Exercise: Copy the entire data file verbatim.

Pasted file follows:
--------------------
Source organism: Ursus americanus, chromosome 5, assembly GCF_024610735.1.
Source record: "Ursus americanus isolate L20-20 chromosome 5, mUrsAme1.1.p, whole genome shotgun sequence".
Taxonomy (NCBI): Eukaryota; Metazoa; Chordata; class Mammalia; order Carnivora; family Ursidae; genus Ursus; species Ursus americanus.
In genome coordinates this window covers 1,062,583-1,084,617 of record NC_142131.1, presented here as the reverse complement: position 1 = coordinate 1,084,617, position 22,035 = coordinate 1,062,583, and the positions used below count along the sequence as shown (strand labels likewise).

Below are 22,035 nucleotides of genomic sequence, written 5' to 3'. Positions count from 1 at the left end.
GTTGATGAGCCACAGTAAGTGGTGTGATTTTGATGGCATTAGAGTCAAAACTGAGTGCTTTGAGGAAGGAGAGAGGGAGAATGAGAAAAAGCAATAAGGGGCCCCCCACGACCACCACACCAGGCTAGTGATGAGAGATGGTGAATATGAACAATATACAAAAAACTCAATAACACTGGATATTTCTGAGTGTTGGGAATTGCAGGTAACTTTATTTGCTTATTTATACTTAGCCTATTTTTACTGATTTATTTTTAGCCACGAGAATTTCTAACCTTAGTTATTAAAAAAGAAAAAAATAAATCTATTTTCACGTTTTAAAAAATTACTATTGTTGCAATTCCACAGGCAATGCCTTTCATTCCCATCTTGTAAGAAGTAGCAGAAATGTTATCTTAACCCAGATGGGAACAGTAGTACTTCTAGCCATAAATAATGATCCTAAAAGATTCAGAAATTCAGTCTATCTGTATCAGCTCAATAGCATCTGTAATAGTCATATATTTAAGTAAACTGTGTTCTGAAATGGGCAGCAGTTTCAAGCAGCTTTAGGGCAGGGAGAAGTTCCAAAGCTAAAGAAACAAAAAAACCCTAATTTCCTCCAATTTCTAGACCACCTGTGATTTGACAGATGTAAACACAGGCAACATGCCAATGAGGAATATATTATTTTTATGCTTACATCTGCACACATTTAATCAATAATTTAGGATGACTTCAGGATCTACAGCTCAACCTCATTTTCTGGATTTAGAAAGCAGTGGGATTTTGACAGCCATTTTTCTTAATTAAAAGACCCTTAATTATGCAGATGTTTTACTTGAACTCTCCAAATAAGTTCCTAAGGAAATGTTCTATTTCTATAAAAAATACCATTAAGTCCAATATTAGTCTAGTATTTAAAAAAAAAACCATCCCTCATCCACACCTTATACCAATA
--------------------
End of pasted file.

Source organism: Ursus americanus, chromosome 5, assembly GCF_024610735.1.
Source record: "Ursus americanus isolate L20-20 chromosome 5, mUrsAme1.1.p, whole genome shotgun sequence".
Taxonomy (NCBI): Eukaryota; Metazoa; Chordata; class Mammalia; order Carnivora; family Ursidae; genus Ursus; species Ursus americanus.
In genome coordinates this window covers 1,062,583-1,084,617 of record NC_142131.1, presented here as the reverse complement: position 1 = coordinate 1,084,617, position 22,035 = coordinate 1,062,583, and the positions used below count along the sequence as shown (strand labels likewise).

Below are 22,035 nucleotides of genomic sequence, written 5' to 3'. Positions count from 1 at the left end.
GTTGATGAGCCACAGTAAGTGGTGTGATTTTGATGGCATTAGAGTCAAAACTGAGTGCTTTGAGGAAGGAGAGAGGGAGAATGAGAAAAAGCAATAAGGGGCCCCCCACGACCACCACACCAGGCTAGTGATGAGAGATGGTGAATATGAACAATATACAAAAAACTCAATAACACTGGATATTTCTGAGTGTTGGGAATTGCAGGTAACTTTATTTGCTTATTTATACTTAGCCTATTTTTACTGATTTATTTTTAGCCACGAGAATTTCTAACCTTAGTTATTAAAAAAGAAAAAAATAAATCTATTTTCACGTTTTAAAAAATTACTATTGTTGCAATTCCACAGGCAATGCCTTTCATTCCCATCTTGTAAGAAGTAGCAGAAATGTTATCTTAACCCAGATGGGAACAGTAGTACTTCTAGCCATAAATAATGATCCTAAAAGATTCAGAAATTCAGTCTATCTGTATCAGCTCAATAGCATCTGTAATAGTCATATATTTAAGTAAACTGTGTTCTGAAATGGGCAGCAGTTTCAAGCAGCTTTAGGGCAGGGAGAAGTTCCAAAGCTAAAGAAACAAAAAAACCCTAATTTCCTCCAATTTCTAGACCACCTGTGATTTGACAGATGTAAACACAGGCAACATGCCAATGAGGAATATATTATTTTTATGCTTACATCTGCACACATTTAATCAATAATTTAGGATGACTTCAGGATCTACAGCTCAACCTCATTTTCTGGATTTAGAAAGCAGTGGGATTTTGACAGCCATTTTTCTTAATTAAAAGACCCTTAATTATGCAGATGTTTTACTTGAACTCTCCAAATAAGTTCCTAAGGAAATGTTCTATTTCTATAAAAAATACCATTAAGTCCAATATTAGTCTAGTATTTAAAAAAAAAACCATCCCTCATCCACACCTTATACCAATA